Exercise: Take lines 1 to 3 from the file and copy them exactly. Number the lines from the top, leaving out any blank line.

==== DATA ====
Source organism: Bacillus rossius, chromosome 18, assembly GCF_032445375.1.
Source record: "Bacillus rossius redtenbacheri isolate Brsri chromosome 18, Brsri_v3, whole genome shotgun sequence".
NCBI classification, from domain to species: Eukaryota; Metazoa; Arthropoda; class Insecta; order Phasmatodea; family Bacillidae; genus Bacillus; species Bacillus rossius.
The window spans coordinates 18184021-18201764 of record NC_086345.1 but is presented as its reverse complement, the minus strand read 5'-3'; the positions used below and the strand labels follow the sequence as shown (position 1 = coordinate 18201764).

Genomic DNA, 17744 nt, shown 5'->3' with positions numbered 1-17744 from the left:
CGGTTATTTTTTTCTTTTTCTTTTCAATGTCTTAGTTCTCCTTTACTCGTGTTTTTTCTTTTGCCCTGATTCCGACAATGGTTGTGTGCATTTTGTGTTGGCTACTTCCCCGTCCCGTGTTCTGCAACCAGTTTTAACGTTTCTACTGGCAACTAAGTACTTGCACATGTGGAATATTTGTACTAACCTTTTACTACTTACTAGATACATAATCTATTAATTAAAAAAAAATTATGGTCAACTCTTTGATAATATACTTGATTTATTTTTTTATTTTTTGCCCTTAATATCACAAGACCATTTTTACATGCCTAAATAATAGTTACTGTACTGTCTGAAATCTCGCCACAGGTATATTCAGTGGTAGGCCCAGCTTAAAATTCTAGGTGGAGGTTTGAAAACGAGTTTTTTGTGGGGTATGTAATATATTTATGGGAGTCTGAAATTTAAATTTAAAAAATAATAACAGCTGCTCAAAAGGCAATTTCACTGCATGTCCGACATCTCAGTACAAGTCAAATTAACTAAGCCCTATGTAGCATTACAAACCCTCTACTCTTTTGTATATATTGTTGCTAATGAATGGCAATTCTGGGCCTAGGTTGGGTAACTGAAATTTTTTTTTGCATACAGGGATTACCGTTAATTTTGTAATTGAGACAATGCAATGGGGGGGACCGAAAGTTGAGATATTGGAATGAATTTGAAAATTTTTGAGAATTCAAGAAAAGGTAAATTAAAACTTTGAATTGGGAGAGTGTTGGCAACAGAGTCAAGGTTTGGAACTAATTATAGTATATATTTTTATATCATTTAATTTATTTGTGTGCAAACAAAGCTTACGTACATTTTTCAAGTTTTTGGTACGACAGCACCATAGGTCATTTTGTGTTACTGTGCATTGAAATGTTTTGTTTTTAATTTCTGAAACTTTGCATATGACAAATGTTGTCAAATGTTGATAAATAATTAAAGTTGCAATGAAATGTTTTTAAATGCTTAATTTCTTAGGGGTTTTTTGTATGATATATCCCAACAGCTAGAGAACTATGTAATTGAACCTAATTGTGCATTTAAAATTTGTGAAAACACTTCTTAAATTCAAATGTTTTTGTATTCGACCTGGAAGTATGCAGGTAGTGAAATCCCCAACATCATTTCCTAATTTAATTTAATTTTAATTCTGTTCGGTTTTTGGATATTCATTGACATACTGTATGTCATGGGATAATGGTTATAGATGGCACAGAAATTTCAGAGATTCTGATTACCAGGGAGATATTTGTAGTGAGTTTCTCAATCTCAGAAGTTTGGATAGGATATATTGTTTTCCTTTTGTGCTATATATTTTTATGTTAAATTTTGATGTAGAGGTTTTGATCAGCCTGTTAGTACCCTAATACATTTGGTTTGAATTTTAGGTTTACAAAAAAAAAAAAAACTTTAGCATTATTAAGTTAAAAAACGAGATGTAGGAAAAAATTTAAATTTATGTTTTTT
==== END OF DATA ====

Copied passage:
Source organism: Bacillus rossius, chromosome 18, assembly GCF_032445375.1.
Source record: "Bacillus rossius redtenbacheri isolate Brsri chromosome 18, Brsri_v3, whole genome shotgun sequence".
NCBI classification, from domain to species: Eukaryota; Metazoa; Arthropoda; class Insecta; order Phasmatodea; family Bacillidae; genus Bacillus; species Bacillus rossius.